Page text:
“Four years ago, Saudi Arabian diplomats came to Geneva and accepted a string of recommendations to improve human rights in the country. Since then, not only have the authorities failed to act, but they have ratcheted up the repression,” said Philip Luther, Amnesty’s Middle East and North Africa director.
Promises the Gulf Kingdom made to the UN Human Rights Council in 2009 were “nothing but hot air”, a report claims.
The authorities continue to crack down on activists through “arbitrary arrests and detention, unfair trials, torture and other ill-treatment”, it adds.
In March, two founders of the prominent Saudi Civil and Political Rights Organisation (ACPRA), were sentenced to 10 and 11 years respectively.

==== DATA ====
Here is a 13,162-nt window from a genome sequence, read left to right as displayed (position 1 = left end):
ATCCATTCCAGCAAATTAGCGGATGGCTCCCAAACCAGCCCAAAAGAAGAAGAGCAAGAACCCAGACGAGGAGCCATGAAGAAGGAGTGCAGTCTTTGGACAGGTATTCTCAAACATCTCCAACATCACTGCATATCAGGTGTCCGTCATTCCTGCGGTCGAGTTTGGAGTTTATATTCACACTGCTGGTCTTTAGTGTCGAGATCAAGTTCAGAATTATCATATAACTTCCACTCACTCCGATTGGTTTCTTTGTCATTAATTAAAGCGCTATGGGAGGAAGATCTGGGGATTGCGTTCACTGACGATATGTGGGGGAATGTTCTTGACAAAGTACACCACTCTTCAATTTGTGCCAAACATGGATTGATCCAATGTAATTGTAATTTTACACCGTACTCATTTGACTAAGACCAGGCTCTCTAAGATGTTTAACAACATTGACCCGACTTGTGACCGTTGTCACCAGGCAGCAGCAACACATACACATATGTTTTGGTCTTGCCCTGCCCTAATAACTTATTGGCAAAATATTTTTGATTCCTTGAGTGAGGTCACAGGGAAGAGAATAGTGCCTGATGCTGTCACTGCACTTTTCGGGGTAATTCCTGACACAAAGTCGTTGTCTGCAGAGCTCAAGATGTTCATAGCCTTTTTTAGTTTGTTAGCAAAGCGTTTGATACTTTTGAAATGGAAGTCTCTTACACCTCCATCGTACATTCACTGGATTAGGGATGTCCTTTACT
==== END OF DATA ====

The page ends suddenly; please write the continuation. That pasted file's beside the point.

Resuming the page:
The men, who used Twitter to promote human rights, were found guilty by a court of “breaking allegiance and disobeying the ruler”, “undermining unity”, “questioning the integrity of officials”, “seeking to disrupt security” and “inciting disorder by calling for demonstrations”.
Torture and other ill-treatment during detention is rife and carried out with impunity, the report says.
It documents other alleged violations, including “systemic discrimination of women in both law and practice” and “abuse of migrant workers”.
The report also accuses the Sunni-ruled kingdom of “discrimination against minority groups”, including Shia in Eastern Province, where many have been arrested for taking part in protests to demand greater rights and several have been killed.
Bandar bin Mohammed al-Aiban, who is the president of the Saudi Human Rights Commission, added: “Tangible progress has been achieved on a daily basis,”